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R.I. Board of Elections calls for new protocols after ballot problems

New touch-screen ballot machines erroneously displayed outdated information from the 2018 elections, affecting early voters in four Rhode Island cities. The issue has been corrected.

Sign at new Rhode Island Board of Elections headquarters in Cranston.Edward Fitzpatrick

PROVIDENCE — The state Board of Elections on Wednesday voted to create a written protocol for ballot verification after a series of mishaps involving new Spanish-language ballot machines.

The new touch-screen ballot machines for voting in Spanish erroneously displayed some 2018 candidates during this year’s early voting, and Providence mayoral candidate Gonzalo Cuervo’s name was misspelled as “Gonzolo.”

“There needs to be a written protocol so that everyone is aware of it and the public is aware of it, as well,” Board of Elections member Louis A. DeSimone Jr. said Wednesday.

While the Board of Elections, the secretary of state’s office, and a state vendor each have their own protocols, he said, “I think they all need to be documented so the public can see that and give the public some confidence that there is an actual step-by-step protocol.”


Board members called for involving the secretary of state’s office, the Board of Elections, and the Election Systems & Software vendor in the verification process, and they called for new legislation to reflect the new machines.

Board of Elections executive director Robert Rapoza said the new ExpressVote equipment involved is “brand new to the state of Rhode Island” – arriving in mid-July before being tested and sent to the state’s 39 boards of canvassers for early voting.

Early voting began on Aug. 24, and the first sign of trouble came at 3:26 p.m. Aug. 30 when Providence’s elections administrator, Kathy Placencia, called the Board of Elections to say that poll workers and voters at the Doorley Municipal Building reported seeing Providence Mayor Jorge O. Elorza’s name on the ballot while using a new ExpressVote machine, Rapoza told the board.

That set off alarms because Elorza is term-limited and is not running for any office this year. Democratic candidates Gonzalo Cuervo, Nirva LaFortune, and Brett Smiley are running in a Sept. 13 primary to replace Elorza.


At first, poll workers could not replicate the problem, Rapoza said. But the next day, Joe Vitale, Rhode Island account manager for Election Systems & Software, reported that he had discovered an error in the file for the Spanish version of the Providence mayoral contest, and Placencia reported that another ExpressVote machine was frozen.

Vitale did a review of the files and discovered that the Democratic ballot contained errors in the race for lieutenant governor, and the Republican ballot contained errors in two uncontested races involving congressional candidate Allen R. Waters and state treasurer candidate James L. Lathrop, he said.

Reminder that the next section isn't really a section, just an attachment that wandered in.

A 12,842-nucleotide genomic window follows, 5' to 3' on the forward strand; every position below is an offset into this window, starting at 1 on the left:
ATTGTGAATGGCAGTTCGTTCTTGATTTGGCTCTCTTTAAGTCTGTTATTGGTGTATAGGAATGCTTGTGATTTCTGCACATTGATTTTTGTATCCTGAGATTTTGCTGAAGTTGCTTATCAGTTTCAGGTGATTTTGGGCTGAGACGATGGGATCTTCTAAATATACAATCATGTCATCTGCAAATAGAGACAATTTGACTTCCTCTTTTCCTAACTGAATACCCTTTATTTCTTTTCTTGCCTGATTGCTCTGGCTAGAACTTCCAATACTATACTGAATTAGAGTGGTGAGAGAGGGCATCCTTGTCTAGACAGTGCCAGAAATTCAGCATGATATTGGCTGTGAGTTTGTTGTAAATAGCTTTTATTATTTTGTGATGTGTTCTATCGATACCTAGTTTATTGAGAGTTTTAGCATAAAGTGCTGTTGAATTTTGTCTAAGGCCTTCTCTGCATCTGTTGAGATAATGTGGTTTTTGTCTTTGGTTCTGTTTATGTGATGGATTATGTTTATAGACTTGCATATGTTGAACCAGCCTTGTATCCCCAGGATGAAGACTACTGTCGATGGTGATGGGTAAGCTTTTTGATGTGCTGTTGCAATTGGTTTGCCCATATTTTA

Rapoza said all four communities that received Spanish ballots were affected – Providence, Central Falls, Pawtucket, and Woonsocket. ExpressVote machines in those cities were fixed by close of business on Aug. 31, he said. Just 55 votes were cast before the machines were fixed, and those votes were counted, Rapoza told the board.

“The error stemmed from preparation of the election database for early voting. It occurred during a new process we were using for the first time,” Vitale said.

ES&S had created a template based on the 2018 election, and ballot information for each district was entered correctly in English, Vitale said. “However, we failed to update some of the Spanish names for the selection where a voter would vote in Spanish,” he said. “Instead, some of those names did appear from the 2018 election.”


On Tuesday, the misspelling of Cuervo’s name came to light, and that problem was corrected, Rapoza said. Members of the Secretary of State’s election division on Wednesday also found and fixed incidents where some of the displays showed races in English rather than Spanish.

“ES&S takes full responsibility for this error and apologizes to the secretary of state’s office, the Board of Elections, and affected voters in the state of Rhode Island,” Vitale said. “Going forward, we will put procedures in place to make sure this will never happen again.”

John M. Marion, executive director of Common Cause Rhode Island, attended Wednesday’s meeting and tweeted, “Big takeaway for me is that there was no process in place that could have caught these mistakes. It’s a new technology implementation, which is hard, but there is a lot we could have learned from other states that have had them for years.”

Marion and Steven Brown, executive director of the American Civil Liberties Union of Rhode Island, noted that the printed ballots voters received after using the touchscreen are in English, even if the voter opted to vote in Spanish.

“Not only does this obviously undercut the point of having a bilingual voting process in the first place, it is in clear violation of the federal law that requires this Spanish language option in Providence, Pawtucket, Central Falls, and Woonsocket,” they wrote.

The Board of Elections agreed to have printed ballots from Spanish-language voting machines appear in either Spanish or in both Spanish and English, rather than just in English. While there’s not enough time to make that change before the Sept. 13 primary, the board wants the change made before the Nov. 8 general election.


Edward Fitzpatrick can be reached at edward.fitzpatrick@globe.com. Follow him @FitzProv.